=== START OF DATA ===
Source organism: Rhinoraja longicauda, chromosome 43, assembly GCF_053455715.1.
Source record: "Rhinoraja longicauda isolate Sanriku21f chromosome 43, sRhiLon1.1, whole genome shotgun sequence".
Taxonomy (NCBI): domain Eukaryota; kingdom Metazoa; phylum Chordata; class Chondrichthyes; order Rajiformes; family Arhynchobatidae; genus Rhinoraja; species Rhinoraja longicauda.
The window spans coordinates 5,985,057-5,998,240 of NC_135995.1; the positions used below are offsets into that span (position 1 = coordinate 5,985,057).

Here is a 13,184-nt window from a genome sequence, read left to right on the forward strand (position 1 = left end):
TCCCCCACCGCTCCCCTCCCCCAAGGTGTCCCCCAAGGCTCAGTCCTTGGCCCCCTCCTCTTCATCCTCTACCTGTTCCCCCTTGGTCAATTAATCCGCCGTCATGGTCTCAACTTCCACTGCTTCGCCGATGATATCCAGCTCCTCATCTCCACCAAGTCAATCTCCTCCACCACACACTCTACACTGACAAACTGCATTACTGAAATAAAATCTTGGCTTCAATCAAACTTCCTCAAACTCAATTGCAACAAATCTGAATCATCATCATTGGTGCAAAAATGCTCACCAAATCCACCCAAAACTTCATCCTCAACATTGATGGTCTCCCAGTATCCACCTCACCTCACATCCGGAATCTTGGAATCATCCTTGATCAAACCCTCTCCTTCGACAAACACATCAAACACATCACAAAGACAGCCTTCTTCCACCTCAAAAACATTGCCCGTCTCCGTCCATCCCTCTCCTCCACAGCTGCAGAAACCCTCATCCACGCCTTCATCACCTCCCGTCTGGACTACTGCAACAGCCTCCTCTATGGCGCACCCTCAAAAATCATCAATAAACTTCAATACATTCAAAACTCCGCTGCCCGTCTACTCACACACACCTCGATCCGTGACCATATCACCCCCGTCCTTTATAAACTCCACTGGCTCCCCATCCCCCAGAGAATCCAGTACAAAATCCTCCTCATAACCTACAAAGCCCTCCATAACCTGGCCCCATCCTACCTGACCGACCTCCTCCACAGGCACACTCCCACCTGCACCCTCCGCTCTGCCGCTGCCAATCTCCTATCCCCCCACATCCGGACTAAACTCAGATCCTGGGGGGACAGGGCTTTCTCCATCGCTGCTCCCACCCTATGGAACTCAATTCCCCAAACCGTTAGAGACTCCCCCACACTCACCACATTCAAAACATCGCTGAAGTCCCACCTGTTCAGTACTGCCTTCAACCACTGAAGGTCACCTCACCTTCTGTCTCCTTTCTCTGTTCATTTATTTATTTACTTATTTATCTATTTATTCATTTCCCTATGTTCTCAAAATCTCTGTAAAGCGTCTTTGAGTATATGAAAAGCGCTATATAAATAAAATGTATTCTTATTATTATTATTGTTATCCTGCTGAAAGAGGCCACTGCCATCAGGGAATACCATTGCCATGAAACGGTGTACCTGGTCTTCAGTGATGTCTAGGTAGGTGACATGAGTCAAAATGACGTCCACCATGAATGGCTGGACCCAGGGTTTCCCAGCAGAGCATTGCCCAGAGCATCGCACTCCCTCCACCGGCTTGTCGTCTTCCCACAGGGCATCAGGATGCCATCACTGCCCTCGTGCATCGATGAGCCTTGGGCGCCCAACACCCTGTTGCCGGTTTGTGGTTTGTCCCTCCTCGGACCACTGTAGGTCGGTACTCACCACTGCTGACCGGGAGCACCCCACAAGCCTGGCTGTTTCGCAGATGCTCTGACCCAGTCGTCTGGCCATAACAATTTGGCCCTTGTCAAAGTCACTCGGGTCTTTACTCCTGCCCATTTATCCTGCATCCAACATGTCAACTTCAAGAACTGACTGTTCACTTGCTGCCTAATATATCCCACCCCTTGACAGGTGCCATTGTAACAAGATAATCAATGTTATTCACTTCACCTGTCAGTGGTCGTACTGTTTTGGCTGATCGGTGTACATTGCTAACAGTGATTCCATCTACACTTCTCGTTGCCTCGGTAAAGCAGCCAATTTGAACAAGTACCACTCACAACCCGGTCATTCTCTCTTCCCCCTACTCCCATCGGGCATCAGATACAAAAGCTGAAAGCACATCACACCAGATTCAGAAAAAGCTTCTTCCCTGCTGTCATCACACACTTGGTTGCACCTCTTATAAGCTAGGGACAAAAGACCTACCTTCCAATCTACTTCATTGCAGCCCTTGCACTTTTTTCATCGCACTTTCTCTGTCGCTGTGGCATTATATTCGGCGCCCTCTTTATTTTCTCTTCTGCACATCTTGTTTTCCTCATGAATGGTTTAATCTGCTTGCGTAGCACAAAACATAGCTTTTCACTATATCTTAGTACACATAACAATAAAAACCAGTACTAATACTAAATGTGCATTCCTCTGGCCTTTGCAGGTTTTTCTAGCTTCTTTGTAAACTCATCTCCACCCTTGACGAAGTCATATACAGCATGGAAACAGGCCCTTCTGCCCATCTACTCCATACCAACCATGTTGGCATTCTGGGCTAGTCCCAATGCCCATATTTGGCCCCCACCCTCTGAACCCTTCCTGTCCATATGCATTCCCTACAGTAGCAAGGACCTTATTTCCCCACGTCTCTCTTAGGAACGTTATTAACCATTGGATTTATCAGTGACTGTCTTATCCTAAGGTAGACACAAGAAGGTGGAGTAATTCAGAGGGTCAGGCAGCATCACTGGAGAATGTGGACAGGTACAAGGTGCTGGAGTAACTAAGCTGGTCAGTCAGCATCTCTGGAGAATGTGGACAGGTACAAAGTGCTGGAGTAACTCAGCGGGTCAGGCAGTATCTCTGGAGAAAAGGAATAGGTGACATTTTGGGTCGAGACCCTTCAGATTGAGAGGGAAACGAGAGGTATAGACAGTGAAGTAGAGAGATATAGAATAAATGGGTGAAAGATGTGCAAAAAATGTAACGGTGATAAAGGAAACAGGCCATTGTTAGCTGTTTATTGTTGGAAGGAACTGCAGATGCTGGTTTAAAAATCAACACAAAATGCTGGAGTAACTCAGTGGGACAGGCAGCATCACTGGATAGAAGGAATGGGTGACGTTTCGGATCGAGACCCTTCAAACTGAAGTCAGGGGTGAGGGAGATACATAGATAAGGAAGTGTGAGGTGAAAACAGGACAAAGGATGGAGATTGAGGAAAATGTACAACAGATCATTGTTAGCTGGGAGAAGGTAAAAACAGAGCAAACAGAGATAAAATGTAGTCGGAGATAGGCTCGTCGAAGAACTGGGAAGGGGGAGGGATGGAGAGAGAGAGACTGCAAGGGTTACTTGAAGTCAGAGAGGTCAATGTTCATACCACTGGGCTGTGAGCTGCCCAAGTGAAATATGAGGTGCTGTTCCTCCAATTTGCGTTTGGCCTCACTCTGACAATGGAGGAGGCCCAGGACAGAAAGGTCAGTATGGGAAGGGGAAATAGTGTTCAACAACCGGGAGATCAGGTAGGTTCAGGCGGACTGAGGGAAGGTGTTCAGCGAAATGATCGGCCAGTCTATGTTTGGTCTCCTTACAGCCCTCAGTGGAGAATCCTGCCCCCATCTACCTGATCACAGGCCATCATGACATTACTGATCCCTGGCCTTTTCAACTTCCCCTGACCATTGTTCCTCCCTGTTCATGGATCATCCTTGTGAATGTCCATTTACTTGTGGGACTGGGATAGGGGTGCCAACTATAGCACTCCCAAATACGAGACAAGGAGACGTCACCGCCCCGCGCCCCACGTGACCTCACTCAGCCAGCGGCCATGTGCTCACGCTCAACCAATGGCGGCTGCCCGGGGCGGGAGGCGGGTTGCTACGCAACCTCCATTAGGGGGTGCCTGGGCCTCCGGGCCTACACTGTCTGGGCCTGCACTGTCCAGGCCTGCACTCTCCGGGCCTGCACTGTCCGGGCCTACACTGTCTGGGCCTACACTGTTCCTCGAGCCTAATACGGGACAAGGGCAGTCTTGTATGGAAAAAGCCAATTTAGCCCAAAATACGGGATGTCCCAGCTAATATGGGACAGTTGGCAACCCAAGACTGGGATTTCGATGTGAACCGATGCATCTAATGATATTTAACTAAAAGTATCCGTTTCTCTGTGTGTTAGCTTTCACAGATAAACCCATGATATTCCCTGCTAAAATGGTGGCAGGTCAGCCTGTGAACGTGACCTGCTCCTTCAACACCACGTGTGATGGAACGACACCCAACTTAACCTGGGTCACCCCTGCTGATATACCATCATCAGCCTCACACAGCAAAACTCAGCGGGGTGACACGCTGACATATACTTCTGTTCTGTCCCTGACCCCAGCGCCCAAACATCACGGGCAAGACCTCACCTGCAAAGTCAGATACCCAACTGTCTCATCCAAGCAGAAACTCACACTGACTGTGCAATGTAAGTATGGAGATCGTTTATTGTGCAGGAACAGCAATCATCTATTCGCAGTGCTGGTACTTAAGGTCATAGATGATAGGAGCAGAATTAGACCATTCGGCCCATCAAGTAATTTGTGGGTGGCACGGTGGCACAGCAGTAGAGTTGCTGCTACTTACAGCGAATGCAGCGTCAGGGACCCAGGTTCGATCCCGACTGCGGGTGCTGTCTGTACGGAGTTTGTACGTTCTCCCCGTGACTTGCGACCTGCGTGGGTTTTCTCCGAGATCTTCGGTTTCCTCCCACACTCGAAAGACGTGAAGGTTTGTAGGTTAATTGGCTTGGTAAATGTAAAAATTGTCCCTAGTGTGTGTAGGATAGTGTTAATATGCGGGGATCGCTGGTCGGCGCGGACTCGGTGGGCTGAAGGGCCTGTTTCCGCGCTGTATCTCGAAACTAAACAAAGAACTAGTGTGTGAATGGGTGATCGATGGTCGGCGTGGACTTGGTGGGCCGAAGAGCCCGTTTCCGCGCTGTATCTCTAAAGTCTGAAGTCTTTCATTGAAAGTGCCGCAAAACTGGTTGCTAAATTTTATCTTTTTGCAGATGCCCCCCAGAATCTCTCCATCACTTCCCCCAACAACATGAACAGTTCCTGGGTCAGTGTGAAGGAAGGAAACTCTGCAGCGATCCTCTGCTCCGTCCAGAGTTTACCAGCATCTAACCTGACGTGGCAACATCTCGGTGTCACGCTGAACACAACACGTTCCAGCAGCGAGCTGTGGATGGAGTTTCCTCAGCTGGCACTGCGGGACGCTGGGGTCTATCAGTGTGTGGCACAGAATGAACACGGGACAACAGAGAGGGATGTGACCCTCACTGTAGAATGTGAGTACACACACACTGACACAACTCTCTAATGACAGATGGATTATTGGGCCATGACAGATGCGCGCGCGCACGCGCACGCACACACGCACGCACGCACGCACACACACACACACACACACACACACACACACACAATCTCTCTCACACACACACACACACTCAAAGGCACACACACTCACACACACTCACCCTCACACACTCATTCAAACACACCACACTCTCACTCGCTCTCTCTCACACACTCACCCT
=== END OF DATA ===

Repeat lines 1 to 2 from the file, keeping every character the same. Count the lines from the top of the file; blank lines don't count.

Source organism: Rhinoraja longicauda, chromosome 43, assembly GCF_053455715.1.
Source record: "Rhinoraja longicauda isolate Sanriku21f chromosome 43, sRhiLon1.1, whole genome shotgun sequence".